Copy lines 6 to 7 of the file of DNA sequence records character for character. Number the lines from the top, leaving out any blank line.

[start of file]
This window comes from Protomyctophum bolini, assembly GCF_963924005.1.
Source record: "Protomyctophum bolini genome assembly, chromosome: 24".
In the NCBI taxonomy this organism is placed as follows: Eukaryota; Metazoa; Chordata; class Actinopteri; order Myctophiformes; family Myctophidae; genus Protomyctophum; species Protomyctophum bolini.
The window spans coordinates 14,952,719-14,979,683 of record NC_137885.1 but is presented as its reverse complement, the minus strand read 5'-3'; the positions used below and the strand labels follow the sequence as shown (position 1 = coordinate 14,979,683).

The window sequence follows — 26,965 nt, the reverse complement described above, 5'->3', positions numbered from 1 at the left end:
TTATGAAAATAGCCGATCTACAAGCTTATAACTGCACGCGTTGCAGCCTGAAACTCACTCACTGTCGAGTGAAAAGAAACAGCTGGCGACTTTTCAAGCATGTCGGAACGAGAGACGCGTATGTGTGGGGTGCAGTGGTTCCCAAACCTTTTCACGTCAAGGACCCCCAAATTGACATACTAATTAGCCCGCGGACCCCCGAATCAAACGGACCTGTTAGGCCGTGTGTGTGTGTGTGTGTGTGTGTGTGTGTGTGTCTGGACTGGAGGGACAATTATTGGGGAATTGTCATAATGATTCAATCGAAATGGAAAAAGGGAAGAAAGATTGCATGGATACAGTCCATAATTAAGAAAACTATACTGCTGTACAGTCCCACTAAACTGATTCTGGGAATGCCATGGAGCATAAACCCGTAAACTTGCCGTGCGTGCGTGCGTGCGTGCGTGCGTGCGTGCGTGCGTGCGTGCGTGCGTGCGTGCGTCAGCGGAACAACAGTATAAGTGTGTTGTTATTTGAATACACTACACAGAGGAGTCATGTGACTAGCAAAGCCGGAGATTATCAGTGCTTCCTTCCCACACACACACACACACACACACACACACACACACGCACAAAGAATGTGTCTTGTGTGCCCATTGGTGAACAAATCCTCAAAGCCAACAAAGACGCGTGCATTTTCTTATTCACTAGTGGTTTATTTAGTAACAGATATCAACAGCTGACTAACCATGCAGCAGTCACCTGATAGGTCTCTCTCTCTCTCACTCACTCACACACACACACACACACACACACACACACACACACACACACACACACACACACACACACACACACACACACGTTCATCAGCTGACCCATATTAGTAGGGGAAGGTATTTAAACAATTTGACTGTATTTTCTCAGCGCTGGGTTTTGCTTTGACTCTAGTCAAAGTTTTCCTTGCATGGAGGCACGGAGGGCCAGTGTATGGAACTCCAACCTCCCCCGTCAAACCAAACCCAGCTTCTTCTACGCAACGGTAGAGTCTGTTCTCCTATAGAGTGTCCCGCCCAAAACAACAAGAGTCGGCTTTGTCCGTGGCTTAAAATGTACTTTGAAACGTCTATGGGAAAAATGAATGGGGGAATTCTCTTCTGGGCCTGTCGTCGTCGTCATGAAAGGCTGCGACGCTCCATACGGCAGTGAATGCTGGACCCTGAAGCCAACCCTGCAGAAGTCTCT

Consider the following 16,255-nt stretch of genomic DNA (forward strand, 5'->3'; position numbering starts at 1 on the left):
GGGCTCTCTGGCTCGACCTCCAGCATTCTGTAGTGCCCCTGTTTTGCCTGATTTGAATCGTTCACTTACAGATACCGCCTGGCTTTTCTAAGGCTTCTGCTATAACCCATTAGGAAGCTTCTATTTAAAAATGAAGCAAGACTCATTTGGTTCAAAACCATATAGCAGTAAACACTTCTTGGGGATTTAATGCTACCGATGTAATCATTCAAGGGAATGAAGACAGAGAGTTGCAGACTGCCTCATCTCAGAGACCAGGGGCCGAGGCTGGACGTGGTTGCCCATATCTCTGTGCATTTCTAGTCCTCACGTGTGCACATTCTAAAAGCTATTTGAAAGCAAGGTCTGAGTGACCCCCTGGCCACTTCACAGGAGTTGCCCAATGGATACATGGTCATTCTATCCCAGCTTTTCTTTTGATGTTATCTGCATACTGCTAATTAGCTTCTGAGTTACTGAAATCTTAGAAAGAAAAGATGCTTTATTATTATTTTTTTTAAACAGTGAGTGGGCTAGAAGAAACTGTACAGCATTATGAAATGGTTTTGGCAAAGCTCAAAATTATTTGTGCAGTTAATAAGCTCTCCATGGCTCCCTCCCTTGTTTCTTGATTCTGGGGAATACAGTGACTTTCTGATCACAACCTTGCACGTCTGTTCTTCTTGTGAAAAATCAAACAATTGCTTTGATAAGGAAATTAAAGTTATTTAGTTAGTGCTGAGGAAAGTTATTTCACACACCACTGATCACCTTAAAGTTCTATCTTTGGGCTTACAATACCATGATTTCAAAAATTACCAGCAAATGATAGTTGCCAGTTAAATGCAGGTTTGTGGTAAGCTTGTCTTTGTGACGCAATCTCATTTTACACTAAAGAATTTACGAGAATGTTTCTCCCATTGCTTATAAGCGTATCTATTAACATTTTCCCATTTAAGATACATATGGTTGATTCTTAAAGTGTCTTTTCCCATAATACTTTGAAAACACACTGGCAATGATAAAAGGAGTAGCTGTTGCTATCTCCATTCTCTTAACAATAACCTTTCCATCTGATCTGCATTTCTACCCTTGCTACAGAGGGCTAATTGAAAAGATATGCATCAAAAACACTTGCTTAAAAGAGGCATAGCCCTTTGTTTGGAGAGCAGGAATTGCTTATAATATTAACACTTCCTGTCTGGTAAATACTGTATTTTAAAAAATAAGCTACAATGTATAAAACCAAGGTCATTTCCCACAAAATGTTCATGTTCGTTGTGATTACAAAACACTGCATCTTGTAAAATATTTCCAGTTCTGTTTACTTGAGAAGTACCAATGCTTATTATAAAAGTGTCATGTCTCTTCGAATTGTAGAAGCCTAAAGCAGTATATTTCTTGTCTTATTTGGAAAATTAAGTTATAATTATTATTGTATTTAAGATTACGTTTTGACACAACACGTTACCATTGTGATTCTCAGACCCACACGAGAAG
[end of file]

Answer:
TTATGAAAATAGCCGATCTACAAGCTTATAACTGCACGCGTTGCAGCCTGAAACTCACTCACTGTCGAGTGAAAAGAAACAGCTGGCGACTTTTCAAGCATGTCGGAACGAGAGACGCGTATGTGTGGGGTGCAGTGGTTCCCAAACCTTTTCACGTCAAGGACCCCCAAATTGACATACTAATTAGCCCGCGGACCCCCGAATCAAACGGACCTGTTAGGCCGTGTGTGTGTGTGTGTGTGTGTGTGTGTGTGTGTCTGGACTGGAGGGACAATTATTGGGGAATTGTCATAATGATTCAATCGAAATGGAAAAAGGGAAGAAAGATTGCATGGATACAGTCCATAATTAAGAAAACTATACTGCTGTACAGTCCCACTAAACTGATTCTGGGAATGCCATGGAGCATAAACCCGTAAACTTGCCGTGCGTGCGTGCGTGCGTGCGTGCGTGCGTGCGTGCGTGCGTGCGTGCGTGCGTGCGTCAGCGGAACAACAGTATAAGTGTGTTGTTATTTGAATACACTACACAGAGGAGTCATGTGACTAGCAAAGCCGGAGATTATCAGTGCTTCCTTCCCACACACACACACACACACACACACACACACACACGCACAAAGAATGTGTCTTGTGTGCCCATTGGTGAACAAATCCTCAAAGCCAACAAAGACGCGTGCATTTTCTTATTCACTAGTGGTTTATTTAGTAACAGATATCAACAGCTGACTAACCATGCAGCAGTCACCTGATAGGTCTCTCTCTCTCTCACTCACTCACACACACACACACACACACACACACACACACACACACACACACACACACACACACACACACACACACACACGTTCATCAGCTGACCCATATTAGTAGGGGAAGGTATTTAAACAATTTGACTGTATTTTCTCAGCGCTGGGTTTTGCTTTGACTCTAGTCAAAGTTTTCCTTGCATGGAGGCACGGAGGGCCAGTGTATGGAACTCCAACCTCCCCCGTCAAACCAAACCCAGCTTCTTCTACGCAACGGTAGAGTCTGTTCTCCTATAGAGTGTCCCGCCCAAAACAACAAGAGTCGGCTTTGTCCGTGGCTTAAAATGTACTTTGAAACGTCTATGGGAAAAATGAATGGGGGAATTCTCTTCTGGGCCTGTCGTCGTCGTCATGAAAGGCTGCGACGCTCCATACGGCAGTGAATGCTGGACCCTGAAGCCAACCCTGCAGAAGTCTCT

Consider the following 16,255-nt stretch of genomic DNA (forward strand, 5'->3'; position numbering starts at 1 on the left):